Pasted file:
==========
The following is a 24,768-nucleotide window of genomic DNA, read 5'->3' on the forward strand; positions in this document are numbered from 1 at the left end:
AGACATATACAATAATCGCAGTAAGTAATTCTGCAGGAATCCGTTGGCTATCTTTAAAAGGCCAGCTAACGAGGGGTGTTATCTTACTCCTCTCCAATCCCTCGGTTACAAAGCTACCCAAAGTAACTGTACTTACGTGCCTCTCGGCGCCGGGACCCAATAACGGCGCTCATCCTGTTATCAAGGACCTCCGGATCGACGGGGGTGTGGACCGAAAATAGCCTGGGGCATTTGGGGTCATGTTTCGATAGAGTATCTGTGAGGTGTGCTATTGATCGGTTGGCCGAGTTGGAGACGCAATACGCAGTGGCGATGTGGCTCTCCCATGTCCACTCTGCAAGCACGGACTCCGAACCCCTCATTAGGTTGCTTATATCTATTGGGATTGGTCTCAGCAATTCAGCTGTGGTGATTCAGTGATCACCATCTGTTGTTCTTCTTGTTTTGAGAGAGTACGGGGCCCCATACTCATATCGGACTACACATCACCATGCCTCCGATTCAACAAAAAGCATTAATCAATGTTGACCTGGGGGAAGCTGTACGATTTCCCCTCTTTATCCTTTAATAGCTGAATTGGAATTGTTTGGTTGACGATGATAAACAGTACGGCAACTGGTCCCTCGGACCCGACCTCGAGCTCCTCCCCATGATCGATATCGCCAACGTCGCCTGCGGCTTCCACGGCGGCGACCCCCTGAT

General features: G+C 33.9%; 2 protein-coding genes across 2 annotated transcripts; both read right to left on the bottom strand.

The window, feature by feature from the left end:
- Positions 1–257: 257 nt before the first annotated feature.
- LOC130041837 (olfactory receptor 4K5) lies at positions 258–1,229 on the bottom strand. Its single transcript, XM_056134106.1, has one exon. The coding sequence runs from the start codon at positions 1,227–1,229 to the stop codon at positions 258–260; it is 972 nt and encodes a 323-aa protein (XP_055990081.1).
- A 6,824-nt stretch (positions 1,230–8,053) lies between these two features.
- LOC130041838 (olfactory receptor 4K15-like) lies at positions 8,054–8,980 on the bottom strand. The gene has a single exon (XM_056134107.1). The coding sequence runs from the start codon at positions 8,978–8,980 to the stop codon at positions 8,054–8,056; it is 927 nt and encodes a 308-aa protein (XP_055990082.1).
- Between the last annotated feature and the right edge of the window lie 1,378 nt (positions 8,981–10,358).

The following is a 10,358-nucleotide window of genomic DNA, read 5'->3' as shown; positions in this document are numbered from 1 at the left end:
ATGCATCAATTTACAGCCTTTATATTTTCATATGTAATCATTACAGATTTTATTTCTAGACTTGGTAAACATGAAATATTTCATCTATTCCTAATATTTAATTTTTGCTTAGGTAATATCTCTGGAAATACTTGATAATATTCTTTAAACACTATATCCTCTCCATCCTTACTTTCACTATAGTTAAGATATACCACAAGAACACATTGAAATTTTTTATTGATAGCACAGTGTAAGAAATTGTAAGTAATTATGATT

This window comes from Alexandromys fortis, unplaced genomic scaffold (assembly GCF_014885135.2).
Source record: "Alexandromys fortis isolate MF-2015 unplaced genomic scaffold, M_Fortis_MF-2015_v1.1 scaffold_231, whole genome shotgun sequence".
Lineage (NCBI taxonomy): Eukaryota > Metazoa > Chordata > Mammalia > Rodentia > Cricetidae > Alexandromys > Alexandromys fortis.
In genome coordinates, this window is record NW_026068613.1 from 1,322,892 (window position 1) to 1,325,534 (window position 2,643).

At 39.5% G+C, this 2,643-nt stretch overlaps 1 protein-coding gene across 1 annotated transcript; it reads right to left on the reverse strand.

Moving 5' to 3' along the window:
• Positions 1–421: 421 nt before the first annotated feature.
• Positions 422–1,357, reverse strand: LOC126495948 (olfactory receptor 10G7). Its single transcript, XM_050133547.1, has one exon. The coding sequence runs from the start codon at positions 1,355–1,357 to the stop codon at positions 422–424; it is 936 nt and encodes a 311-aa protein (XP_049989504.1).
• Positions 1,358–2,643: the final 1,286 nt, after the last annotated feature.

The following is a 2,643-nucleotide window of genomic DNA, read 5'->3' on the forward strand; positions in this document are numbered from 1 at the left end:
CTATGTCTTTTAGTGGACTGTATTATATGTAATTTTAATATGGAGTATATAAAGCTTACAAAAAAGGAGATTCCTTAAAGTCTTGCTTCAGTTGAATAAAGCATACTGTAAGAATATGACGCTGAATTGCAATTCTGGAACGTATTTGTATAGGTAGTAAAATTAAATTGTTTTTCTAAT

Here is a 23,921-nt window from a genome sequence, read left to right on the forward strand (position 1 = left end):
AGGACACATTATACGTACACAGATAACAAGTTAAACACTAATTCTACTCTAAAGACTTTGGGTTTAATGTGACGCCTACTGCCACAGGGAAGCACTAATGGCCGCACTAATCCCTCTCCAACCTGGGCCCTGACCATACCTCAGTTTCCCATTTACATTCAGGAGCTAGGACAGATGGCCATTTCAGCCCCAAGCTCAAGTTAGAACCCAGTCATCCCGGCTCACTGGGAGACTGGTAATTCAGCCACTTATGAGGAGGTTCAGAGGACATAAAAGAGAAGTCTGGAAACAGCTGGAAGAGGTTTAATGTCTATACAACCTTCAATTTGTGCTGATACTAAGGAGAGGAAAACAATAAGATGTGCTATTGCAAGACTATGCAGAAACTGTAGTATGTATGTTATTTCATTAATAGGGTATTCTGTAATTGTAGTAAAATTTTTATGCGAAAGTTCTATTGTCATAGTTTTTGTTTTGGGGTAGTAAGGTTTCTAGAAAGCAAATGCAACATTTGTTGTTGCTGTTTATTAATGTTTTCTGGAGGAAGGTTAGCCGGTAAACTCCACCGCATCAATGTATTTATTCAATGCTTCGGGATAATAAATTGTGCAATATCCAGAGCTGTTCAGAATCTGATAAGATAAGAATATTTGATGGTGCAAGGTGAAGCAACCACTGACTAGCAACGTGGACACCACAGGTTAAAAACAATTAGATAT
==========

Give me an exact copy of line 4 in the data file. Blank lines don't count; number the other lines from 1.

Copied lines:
The window, feature by feature from the left end: